Showjumpers are still not happy with the surface to be used at the 2012 Olympics after a second round of tests suggested the going was still “too heavy”.

Olympic organiser LOCOG confirmed work will be done before the surface is tested for a third time later this year, at a private venue. It will be again tested on a raised platform to replicate the Games conditions.

At the official Olympic test event in Greenwich Park in July showjumpers complained that the surface was “heavy” and “pudding-like” (news, 15 July).

And at Horse of the Year Show (HOYS) last month the surface was tested again, this time by eight top showjumpers – who LOCOG declined to name – where the feedback was similar.

The surface, provided by Andrews Bowen, was tested the day after competition at HOYS – and was a “slightly deeper” surface than the one used throughout the show. A spokesman for HOYS said they had been happy with its surface.

A spokesman for LOCOG said: “Further work was requested to look at the composition of the surface. We have listened to this feedback and will continue to work with the FEI and representatives of the international riders’ clubs to achieve the best possible solution for 2012.”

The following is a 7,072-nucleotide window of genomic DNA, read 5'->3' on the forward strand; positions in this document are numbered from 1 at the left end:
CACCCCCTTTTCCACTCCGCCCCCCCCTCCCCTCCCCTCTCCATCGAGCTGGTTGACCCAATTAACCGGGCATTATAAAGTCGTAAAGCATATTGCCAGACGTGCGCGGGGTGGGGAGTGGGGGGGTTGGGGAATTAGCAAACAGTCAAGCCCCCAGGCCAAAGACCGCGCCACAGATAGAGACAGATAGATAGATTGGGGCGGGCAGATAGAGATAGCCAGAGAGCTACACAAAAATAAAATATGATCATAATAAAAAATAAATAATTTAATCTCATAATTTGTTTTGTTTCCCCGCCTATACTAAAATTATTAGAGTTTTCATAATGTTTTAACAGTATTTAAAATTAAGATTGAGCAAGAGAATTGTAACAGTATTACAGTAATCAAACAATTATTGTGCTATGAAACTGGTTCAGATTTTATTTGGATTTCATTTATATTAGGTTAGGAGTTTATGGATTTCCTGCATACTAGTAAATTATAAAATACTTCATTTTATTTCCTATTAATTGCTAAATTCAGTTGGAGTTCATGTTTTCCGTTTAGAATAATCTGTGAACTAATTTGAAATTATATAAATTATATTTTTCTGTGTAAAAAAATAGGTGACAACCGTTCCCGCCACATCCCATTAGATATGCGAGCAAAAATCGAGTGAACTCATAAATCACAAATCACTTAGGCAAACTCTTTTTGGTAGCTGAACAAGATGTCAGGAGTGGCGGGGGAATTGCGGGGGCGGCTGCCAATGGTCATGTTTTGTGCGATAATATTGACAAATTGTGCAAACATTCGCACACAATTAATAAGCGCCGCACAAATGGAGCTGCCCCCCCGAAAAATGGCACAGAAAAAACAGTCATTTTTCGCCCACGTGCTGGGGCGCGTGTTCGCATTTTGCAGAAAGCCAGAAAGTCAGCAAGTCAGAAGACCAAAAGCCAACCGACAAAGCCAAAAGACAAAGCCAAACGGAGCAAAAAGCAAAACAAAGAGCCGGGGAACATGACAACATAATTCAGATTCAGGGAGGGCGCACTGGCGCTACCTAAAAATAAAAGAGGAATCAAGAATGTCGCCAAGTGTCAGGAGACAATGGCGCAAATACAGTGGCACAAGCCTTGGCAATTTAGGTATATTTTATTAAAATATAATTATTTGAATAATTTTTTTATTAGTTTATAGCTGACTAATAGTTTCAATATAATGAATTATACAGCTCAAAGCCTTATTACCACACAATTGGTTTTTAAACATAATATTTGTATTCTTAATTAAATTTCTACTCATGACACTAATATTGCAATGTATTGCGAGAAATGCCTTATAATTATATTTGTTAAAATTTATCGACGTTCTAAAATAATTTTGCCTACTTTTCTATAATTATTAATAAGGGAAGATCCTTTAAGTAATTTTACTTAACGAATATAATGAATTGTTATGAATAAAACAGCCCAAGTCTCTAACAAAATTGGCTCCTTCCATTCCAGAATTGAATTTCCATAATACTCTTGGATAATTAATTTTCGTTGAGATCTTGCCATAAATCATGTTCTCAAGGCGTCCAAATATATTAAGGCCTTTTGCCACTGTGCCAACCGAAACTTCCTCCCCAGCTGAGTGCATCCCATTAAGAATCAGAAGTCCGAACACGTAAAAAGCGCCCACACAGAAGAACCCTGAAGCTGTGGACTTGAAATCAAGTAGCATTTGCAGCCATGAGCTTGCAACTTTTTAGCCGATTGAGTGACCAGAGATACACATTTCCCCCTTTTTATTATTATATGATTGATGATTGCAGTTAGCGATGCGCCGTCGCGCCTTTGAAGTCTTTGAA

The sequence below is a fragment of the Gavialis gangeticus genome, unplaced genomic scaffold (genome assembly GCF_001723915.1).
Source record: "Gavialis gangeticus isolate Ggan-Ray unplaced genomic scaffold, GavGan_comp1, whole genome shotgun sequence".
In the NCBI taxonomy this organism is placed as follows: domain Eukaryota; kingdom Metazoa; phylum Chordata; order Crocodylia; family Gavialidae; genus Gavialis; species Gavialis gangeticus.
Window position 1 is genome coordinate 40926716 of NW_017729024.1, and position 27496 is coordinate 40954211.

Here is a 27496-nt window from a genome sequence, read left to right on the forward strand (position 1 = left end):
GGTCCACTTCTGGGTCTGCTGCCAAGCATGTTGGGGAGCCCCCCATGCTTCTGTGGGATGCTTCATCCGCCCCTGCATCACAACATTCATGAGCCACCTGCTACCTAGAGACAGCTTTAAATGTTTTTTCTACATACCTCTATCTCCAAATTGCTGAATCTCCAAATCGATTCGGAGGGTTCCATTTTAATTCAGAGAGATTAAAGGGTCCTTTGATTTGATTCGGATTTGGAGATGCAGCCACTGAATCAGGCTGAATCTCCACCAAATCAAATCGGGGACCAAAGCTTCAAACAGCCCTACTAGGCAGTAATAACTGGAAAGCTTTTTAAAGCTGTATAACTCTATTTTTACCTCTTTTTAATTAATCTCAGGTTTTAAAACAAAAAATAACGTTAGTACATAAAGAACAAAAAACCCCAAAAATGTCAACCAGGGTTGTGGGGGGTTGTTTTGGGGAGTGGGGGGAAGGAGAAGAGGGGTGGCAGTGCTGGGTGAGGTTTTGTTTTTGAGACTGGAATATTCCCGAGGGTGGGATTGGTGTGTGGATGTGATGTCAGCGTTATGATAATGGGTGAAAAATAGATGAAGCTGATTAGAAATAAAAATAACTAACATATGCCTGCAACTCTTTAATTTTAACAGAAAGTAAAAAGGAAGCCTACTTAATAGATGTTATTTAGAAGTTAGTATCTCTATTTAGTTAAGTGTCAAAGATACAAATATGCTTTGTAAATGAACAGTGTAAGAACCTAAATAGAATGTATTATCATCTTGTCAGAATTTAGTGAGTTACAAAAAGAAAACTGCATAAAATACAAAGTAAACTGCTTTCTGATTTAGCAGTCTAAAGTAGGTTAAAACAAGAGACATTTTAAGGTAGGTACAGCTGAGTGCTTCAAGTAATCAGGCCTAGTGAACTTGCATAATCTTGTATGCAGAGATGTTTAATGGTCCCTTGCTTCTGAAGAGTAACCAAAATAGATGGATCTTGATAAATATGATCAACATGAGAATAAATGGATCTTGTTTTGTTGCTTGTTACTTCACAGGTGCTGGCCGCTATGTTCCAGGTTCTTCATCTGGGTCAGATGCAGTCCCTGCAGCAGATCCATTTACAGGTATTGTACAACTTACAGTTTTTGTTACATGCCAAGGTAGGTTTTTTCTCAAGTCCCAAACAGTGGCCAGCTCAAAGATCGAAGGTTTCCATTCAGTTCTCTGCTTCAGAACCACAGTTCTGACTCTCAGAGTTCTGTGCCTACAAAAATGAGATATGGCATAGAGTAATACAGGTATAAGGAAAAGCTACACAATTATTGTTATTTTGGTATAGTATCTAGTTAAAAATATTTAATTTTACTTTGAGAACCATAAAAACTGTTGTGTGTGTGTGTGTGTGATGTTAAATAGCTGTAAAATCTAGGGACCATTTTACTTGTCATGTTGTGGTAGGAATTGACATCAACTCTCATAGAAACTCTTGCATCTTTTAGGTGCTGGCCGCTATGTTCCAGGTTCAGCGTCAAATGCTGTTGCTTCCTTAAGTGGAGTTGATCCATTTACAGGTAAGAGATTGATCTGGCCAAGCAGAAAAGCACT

Around 8,000 tons of surface are required for the arena and warm-up areas at Greenwich next year.

At the test event in July top rider Laura Kraut described the ground as a “little bit tacky and heavy” but added: “I don’t think this will be the final product.”

Nick Skelton said: “It is heavy and dead to ride on, but if this isn’t the ground we’re jumping on next year, why are we here? I’d like to see horses move across it more easily.”

William Funnell said jumping 1.45m felt like 1.55m. But rider David O’Brien said: “It felt solid and secure to me.”

Contrary to speculation, LOCOG said it is not currently looking for a new supplier.

John Roche, FEI’s jumping director, said: “We have full confidence in LOCOG’s ability to produce optimal footing for London 2012.”

Andrews Bowen declined to comment.

This news story was first published in the current issue of Horse and Hound (3 November, 2011)